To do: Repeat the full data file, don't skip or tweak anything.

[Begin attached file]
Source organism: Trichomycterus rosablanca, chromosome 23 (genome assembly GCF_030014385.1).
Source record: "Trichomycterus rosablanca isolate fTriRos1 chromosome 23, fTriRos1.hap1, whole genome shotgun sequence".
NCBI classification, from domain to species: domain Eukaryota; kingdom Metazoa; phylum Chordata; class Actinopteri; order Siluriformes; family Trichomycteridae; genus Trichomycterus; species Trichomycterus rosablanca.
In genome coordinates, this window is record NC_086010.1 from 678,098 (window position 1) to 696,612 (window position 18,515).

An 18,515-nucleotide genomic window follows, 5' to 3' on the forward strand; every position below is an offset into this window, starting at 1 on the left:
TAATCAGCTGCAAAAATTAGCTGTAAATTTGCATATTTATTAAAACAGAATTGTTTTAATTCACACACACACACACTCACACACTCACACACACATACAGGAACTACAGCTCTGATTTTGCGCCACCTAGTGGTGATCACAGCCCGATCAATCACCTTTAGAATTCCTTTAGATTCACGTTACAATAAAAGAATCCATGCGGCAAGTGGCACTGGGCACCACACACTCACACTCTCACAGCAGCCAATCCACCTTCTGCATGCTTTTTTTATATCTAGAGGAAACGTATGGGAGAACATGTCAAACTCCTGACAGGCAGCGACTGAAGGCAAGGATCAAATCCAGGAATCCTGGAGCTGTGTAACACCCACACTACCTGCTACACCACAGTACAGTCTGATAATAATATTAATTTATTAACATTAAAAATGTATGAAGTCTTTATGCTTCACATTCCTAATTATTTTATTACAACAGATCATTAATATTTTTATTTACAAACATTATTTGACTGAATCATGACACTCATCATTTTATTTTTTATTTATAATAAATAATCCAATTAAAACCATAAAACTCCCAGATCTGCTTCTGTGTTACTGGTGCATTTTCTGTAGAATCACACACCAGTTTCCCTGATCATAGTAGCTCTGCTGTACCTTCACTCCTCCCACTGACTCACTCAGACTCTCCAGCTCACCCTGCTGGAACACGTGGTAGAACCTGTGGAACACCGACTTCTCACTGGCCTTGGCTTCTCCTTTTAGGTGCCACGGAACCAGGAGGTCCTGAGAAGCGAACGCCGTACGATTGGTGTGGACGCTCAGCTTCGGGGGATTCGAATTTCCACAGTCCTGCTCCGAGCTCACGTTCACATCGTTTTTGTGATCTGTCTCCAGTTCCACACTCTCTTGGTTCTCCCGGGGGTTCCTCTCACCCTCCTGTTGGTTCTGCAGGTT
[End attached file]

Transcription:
Source organism: Trichomycterus rosablanca, chromosome 23 (genome assembly GCF_030014385.1).
Source record: "Trichomycterus rosablanca isolate fTriRos1 chromosome 23, fTriRos1.hap1, whole genome shotgun sequence".
NCBI classification, from domain to species: domain Eukaryota; kingdom Metazoa; phylum Chordata; class Actinopteri; order Siluriformes; family Trichomycteridae; genus Trichomycterus; species Trichomycterus rosablanca.
In genome coordinates, this window is record NC_086010.1 from 678,098 (window position 1) to 696,612 (window position 18,515).

An 18,515-nucleotide genomic window follows, 5' to 3' on the forward strand; every position below is an offset into this window, starting at 1 on the left:
TAATCAGCTGCAAAAATTAGCTGTAAATTTGCATATTTATTAAAACAGAATTGTTTTAATTCACACACACACACACTCACACACTCACACACACATACAGGAACTACAGCTCTGATTTTGCGCCACCTAGTGGTGATCACAGCCCGATCAATCACCTTTAGAATTCCTTTAGATTCACGTTACAATAAAAGAATCCATGCGGCAAGTGGCACTGGGCACCACACACTCACACTCTCACAGCAGCCAATCCACCTTCTGCATGCTTTTTTTATATCTAGAGGAAACGTATGGGAGAACATGTCAAACTCCTGACAGGCAGCGACTGAAGGCAAGGATCAAATCCAGGAATCCTGGAGCTGTGTAACACCCACACTACCTGCTACACCACAGTACAGTCTGATAATAATATTAATTTATTAACATTAAAAATGTATGAAGTCTTTATGCTTCACATTCCTAATTATTTTATTACAACAGATCATTAATATTTTTATTTACAAACATTATTTGACTGAATCATGACACTCATCATTTTATTTTTTATTTATAATAAATAATCCAATTAAAACCATAAAACTCCCAGATCTGCTTCTGTGTTACTGGTGCATTTTCTGTAGAATCACACACCAGTTTCCCTGATCATAGTAGCTCTGCTGTACCTTCACTCCTCCCACTGACTCACTCAGACTCTCCAGCTCACCCTGCTGGAACACGTGGTAGAACCTGTGGAACACCGACTTCTCACTGGCCTTGGCTTCTCCTTTTAGGTGCCACGGAACCAGGAGGTCCTGAGAAGCGAACGCCGTACGATTGGTGTGGACGCTCAGCTTCGGGGGATTCGAATTTCCACAGTCCTGCTCCGAGCTCACGTTCACATCGTTTTTGTGATCTGTCTCCAGTTCCACACTCTCTTGGTTCTCCCGGGGGTTCCTCTCACCCTCCTGTTGGTTCTGCAGGTT